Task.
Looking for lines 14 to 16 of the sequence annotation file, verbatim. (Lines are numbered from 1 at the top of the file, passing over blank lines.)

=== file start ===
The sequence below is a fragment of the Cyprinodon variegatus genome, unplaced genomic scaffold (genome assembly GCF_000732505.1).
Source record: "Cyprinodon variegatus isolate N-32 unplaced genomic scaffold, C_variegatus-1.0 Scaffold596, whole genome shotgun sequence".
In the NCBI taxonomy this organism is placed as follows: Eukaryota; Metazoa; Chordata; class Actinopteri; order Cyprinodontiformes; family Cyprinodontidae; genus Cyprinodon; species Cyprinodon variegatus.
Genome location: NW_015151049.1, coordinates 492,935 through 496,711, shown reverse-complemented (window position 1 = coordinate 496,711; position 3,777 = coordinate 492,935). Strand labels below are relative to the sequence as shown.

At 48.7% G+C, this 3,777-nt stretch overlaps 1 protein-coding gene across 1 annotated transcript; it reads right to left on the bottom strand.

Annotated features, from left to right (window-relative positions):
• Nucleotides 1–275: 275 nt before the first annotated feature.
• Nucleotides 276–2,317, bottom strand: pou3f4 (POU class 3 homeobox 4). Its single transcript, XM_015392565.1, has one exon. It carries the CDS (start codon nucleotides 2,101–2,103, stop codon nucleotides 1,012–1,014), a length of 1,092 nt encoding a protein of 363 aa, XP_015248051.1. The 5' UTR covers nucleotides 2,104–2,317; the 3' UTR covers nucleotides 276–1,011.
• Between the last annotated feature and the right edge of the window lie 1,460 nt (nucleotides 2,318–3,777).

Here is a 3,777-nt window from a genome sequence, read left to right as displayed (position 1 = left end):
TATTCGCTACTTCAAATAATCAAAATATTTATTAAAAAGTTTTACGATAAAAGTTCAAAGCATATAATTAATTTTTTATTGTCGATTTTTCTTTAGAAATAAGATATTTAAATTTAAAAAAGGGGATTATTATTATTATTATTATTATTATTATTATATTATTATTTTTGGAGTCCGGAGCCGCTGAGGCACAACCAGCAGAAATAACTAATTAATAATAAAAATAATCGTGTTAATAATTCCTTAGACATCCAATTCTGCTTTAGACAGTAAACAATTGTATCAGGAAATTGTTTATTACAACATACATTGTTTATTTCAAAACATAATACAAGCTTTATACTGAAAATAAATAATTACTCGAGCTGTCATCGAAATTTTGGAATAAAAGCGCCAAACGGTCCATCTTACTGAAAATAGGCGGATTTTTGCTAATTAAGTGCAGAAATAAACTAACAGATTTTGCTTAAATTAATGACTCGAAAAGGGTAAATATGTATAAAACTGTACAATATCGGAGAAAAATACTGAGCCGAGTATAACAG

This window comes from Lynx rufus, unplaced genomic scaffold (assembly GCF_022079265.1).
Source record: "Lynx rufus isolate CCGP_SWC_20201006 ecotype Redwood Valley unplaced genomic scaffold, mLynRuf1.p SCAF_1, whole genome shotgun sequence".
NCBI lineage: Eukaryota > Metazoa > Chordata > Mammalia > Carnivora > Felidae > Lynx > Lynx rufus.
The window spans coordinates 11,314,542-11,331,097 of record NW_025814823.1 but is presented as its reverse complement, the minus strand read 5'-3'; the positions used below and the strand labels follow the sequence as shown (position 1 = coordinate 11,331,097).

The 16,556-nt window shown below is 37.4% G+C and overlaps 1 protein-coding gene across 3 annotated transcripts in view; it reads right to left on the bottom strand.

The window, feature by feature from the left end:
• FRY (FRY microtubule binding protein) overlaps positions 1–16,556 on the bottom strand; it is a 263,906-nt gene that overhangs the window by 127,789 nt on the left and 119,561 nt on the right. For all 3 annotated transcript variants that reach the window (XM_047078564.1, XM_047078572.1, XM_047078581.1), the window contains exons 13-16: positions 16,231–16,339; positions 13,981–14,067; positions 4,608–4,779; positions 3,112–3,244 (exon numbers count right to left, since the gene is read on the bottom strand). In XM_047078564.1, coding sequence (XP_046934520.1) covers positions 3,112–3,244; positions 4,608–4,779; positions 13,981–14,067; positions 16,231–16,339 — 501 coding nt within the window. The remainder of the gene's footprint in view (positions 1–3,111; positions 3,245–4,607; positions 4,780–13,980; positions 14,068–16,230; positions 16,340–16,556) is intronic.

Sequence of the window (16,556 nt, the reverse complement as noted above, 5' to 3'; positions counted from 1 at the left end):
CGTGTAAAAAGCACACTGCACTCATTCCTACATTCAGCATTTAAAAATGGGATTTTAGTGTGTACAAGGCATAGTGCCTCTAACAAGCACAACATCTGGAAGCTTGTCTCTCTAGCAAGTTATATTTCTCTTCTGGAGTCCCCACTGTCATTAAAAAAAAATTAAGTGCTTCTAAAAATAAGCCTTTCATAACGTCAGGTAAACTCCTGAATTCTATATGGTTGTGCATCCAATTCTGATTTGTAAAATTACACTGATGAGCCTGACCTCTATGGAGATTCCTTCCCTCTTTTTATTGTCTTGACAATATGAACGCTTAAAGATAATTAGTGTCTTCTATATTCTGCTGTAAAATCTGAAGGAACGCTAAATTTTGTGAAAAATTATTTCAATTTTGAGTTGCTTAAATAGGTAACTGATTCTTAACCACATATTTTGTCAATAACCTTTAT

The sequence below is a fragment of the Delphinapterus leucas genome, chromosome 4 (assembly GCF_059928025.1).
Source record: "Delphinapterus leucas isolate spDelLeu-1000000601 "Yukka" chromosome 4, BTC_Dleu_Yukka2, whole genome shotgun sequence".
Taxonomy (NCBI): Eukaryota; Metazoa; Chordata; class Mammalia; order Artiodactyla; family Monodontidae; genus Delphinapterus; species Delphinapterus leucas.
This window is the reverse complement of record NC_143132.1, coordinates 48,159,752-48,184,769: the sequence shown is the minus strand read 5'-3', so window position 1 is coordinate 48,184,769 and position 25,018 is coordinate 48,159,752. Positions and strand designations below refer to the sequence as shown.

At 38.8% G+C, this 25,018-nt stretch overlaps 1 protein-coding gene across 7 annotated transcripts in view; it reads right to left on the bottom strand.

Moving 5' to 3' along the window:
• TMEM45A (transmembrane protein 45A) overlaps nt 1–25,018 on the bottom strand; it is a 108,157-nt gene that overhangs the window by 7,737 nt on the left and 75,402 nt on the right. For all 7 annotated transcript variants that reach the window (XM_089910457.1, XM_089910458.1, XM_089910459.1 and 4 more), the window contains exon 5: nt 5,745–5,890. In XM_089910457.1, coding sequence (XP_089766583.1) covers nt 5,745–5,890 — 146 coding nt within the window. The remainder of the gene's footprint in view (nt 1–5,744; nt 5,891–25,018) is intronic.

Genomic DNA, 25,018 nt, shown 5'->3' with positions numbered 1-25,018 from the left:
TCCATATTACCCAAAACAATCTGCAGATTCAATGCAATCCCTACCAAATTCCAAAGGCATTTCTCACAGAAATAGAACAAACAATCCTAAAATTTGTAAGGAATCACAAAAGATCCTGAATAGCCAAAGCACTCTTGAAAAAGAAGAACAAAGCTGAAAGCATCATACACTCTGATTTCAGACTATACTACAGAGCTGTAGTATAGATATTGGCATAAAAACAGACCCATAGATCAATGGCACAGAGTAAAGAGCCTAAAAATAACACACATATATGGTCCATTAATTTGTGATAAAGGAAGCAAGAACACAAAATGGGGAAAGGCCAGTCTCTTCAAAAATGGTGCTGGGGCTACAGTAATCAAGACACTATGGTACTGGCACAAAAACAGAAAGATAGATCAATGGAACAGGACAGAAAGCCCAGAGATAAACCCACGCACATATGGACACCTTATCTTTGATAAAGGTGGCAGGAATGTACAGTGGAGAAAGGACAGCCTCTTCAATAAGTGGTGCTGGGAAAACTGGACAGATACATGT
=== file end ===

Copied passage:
NCBI lineage: Eukaryota > Metazoa > Chordata > Mammalia > Carnivora > Felidae > Lynx > Lynx rufus.
The window spans coordinates 11,314,542-11,331,097 of record NW_025814823.1 but is presented as its reverse complement, the minus strand read 5'-3'; the positions used below and the strand labels follow the sequence as shown (position 1 = coordinate 11,331,097).

The 16,556-nt window shown below is 37.4% G+C and overlaps 1 protein-coding gene across 3 annotated transcripts in view; it reads right to left on the bottom strand.